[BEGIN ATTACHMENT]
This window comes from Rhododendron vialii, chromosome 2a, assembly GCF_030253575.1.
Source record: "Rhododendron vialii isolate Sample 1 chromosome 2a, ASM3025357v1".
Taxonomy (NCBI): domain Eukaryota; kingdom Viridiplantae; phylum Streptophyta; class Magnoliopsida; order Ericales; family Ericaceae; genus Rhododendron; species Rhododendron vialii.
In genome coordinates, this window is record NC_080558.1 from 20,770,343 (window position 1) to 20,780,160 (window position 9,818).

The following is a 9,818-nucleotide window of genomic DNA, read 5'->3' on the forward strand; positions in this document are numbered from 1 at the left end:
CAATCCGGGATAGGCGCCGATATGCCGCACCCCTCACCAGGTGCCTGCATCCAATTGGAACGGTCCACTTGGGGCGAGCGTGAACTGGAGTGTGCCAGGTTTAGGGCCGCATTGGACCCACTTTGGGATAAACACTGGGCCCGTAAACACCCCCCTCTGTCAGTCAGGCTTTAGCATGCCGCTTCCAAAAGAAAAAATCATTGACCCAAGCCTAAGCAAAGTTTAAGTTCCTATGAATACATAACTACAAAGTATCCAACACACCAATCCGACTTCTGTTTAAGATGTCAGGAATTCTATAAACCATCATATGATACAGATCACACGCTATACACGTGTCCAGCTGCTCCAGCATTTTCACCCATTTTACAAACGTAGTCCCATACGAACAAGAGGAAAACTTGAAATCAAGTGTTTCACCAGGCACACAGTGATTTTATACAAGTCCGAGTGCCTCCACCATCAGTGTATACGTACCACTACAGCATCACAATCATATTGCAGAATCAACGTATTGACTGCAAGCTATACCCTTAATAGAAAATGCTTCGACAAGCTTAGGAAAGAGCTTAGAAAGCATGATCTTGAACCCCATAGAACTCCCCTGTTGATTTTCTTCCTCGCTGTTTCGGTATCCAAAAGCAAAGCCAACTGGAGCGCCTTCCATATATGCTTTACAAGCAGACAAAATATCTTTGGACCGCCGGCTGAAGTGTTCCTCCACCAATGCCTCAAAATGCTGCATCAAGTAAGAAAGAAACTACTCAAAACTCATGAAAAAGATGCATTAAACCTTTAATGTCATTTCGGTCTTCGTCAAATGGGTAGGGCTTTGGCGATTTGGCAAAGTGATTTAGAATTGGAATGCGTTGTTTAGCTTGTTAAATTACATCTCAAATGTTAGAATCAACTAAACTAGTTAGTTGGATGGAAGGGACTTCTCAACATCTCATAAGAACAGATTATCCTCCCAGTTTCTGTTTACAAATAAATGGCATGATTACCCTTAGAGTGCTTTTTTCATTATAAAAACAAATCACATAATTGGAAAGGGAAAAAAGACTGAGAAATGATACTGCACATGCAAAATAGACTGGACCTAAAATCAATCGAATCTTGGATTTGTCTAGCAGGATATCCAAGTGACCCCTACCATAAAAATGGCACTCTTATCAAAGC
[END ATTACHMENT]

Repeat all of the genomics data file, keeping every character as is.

This window comes from Rhododendron vialii, chromosome 2a, assembly GCF_030253575.1.
Source record: "Rhododendron vialii isolate Sample 1 chromosome 2a, ASM3025357v1".
Taxonomy (NCBI): domain Eukaryota; kingdom Viridiplantae; phylum Streptophyta; class Magnoliopsida; order Ericales; family Ericaceae; genus Rhododendron; species Rhododendron vialii.
In genome coordinates, this window is record NC_080558.1 from 20,770,343 (window position 1) to 20,780,160 (window position 9,818).

The following is a 9,818-nucleotide window of genomic DNA, read 5'->3' on the forward strand; positions in this document are numbered from 1 at the left end:
CAATCCGGGATAGGCGCCGATATGCCGCACCCCTCACCAGGTGCCTGCATCCAATTGGAACGGTCCACTTGGGGCGAGCGTGAACTGGAGTGTGCCAGGTTTAGGGCCGCATTGGACCCACTTTGGGATAAACACTGGGCCCGTAAACACCCCCCTCTGTCAGTCAGGCTTTAGCATGCCGCTTCCAAAAGAAAAAATCATTGACCCAAGCCTAAGCAAAGTTTAAGTTCCTATGAATACATAACTACAAAGTATCCAACACACCAATCCGACTTCTGTTTAAGATGTCAGGAATTCTATAAACCATCATATGATACAGATCACACGCTATACACGTGTCCAGCTGCTCCAGCATTTTCACCCATTTTACAAACGTAGTCCCATACGAACAAGAGGAAAACTTGAAATCAAGTGTTTCACCAGGCACACAGTGATTTTATACAAGTCCGAGTGCCTCCACCATCAGTGTATACGTACCACTACAGCATCACAATCATATTGCAGAATCAACGTATTGACTGCAAGCTATACCCTTAATAGAAAATGCTTCGACAAGCTTAGGAAAGAGCTTAGAAAGCATGATCTTGAACCCCATAGAACTCCCCTGTTGATTTTCTTCCTCGCTGTTTCGGTATCCAAAAGCAAAGCCAACTGGAGCGCCTTCCATATATGCTTTACAAGCAGACAAAATATCTTTGGACCGCCGGCTGAAGTGTTCCTCCACCAATGCCTCAAAATGCTGCATCAAGTAAGAAAGAAACTACTCAAAACTCATGAAAAAGATGCATTAAACCTTTAATGTCATTTCGGTCTTCGTCAAATGGGTAGGGCTTTGGCGATTTGGCAAAGTGATTTAGAATTGGAATGCGTTGTTTAGCTTGTTAAATTACATCTCAAATGTTAGAATCAACTAAACTAGTTAGTTGGATGGAAGGGACTTCTCAACATCTCATAAGAACAGATTATCCTCCCAGTTTCTGTTTACAAATAAATGGCATGATTACCCTTAGAGTGCTTTTTTCATTATAAAAACAAATCACATAATTGGAAAGGGAAAAAAGACTGAGAAATGATACTGCACATGCAAAATAGACTGGACCTAAAATCAATCGAATCTTGGATTTGTCTAGCAGGATATCCAAGTGACCCCTACCATAAAAATGGCACTCTTATCAAAGC